Each year the College of Medicine Alumni Association recognizes outstanding alumni though the Distinguished Alumni Awards. The award recognizes MD graduates of the University of Cincinnati College of Medicine for achievements in the areas of basic research, education, clinical care, health service administration, and public and/or civic duties.
This year's winners, Arthur Evans, III, MD, Sheldon Greenfield, MD, Clarice Reid, MD, were recognized at the 2014 Reunion, held April 10-13.
A former director of the National Institutes of Health’s Division of Blood Diseases and Resources, Clarice Reid, MD, has not only made far-reaching impacts on our understanding and treatment of sickle cell disease. As an African-American female pediatrician and research administrator, she has served as a pioneer and role model throughout her career, changing the landscape of modern medicine.
For 20 years, Reid oversaw the nation’s program of research on sickle cell disease. Major research and clinical advances under her tenure included prophylactic penicillin for infants and children with sickle cell disease, investigation of the use of umbilical cord blood and bone marrow transplantation, stroke prevention in pediatric patients, prenatal diagnosis and treatment of adult patients with hydroxyurea.
Reid’s educational pathway began in the segregated elementary and high schools of Birmingham, Alabama, in the 1930s and ’40s followed by attending Talladega College, a prominent liberal arts historically black college in Talladega, Alabama.
After college she earned a degree in medical technology from Meharry Medical College in Nashville, Tennessee, followed by two years at the Meharry School of Medicine. She transferred to the University of Cincinnati College of Medicine and, in 1959, was the third African-American graduate of the medical school.
After completing pediatric training at Jewish Hospital and Cincinnati Children’s Hospital Medical Center she began her solo pediatric practice one block from Cincinnati Children’s. Reid was active in medical training and teaching and was appointed chair of pediatrics at Jewish Hospital. During that time, she also served as assistant clinical professor of pediatrics at the College of Medicine and assistant chief of UC’s family care program.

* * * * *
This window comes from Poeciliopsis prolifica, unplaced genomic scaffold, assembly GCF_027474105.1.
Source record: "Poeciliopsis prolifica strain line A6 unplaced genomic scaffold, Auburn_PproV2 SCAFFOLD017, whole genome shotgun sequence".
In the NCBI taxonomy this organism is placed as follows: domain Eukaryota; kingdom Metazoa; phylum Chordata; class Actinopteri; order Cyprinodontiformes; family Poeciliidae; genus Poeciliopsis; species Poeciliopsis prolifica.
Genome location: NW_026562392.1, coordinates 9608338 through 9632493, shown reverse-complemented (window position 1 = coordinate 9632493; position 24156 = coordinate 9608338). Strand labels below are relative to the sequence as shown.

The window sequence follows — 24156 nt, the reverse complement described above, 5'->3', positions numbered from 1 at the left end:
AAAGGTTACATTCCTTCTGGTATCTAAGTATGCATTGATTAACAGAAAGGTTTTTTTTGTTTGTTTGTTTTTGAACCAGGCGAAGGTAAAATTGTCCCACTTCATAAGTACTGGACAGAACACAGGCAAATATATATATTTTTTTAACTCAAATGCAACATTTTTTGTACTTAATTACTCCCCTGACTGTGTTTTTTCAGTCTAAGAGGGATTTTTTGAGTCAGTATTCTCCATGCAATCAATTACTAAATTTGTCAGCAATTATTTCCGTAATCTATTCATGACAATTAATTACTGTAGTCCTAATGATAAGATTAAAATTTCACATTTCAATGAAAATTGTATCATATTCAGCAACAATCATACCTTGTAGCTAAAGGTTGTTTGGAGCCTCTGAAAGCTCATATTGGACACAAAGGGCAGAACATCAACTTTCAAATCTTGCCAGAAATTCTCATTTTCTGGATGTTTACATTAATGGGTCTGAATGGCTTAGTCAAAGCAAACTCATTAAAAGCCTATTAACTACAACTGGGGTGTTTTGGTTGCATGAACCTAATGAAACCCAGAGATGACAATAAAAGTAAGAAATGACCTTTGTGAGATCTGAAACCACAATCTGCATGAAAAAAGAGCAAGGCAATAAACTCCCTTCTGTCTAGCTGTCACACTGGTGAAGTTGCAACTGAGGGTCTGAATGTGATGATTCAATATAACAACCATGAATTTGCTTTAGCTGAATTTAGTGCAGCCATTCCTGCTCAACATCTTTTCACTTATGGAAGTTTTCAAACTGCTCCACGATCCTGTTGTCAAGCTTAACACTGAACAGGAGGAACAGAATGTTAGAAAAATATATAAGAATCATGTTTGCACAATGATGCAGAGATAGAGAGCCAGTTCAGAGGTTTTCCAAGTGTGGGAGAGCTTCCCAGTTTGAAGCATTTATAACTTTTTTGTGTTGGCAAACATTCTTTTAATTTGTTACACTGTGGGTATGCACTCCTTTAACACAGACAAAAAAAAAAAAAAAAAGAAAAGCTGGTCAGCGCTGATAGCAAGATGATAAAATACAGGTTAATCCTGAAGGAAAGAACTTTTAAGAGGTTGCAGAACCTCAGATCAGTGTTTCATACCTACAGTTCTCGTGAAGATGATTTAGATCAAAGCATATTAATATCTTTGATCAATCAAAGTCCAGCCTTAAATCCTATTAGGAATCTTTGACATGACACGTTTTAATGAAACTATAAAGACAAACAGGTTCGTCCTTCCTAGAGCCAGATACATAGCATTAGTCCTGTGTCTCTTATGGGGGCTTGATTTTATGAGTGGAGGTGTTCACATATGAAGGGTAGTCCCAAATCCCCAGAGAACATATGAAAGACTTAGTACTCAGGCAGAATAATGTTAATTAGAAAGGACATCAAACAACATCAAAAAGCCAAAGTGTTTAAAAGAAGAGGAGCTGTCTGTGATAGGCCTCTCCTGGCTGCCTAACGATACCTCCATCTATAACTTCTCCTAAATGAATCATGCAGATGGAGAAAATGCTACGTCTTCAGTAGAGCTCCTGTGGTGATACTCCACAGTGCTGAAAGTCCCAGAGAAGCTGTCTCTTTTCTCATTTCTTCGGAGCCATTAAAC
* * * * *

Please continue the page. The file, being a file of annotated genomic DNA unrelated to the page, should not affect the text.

It was a family move to Washington, D.C., in the ’70sthat launched her career on the national stage. Reid joined the public health service in the Bureau of Community Health Services working with the Sickle Cell Screening and Education Clinics. She emphasized linking community programs to the basic and clinical research efforts and was recruited to NIH’s National Heart, Lung and Blood Institute.
In 1976, she was appointed chief of the Sickle Cell Disease Branch and Coordinator of the National Sickle Cell Disease Program. Major achievements were made under her leadership in improving the lives of sickle cell patients through expanding integrated patient care in Comprehensive Sickle Cell Centers nationwide.
In 1994, Reid was appointed director of the NIH’s Division of Blood Diseases and Resources, leading the NIH’s effort for hematologic disorders in six program areas. She remained in that role until her retirement in 1998.
Reid has received numerous honors and awards, both by the civic and scientific communities for her leadership, receiving the Presidential Meritorious Executive Rank Award, the NIH Director’s Award and the Sickle Cell Disease Association of America (SCDAA) Pioneer Award.
She is featured as one of 300 Outstanding Women in Medicine as part of the National Library of Medicine’s traveling exhibit, "Changing the Face of Medicine: The Rise of America’s Women Physicians” and has a named lecture presented at the annual meeting of the SCDAA. Additionally, she is a fellow of the American Academy of Pediatrics and distinguished emeritus member of the American Society of Hematology.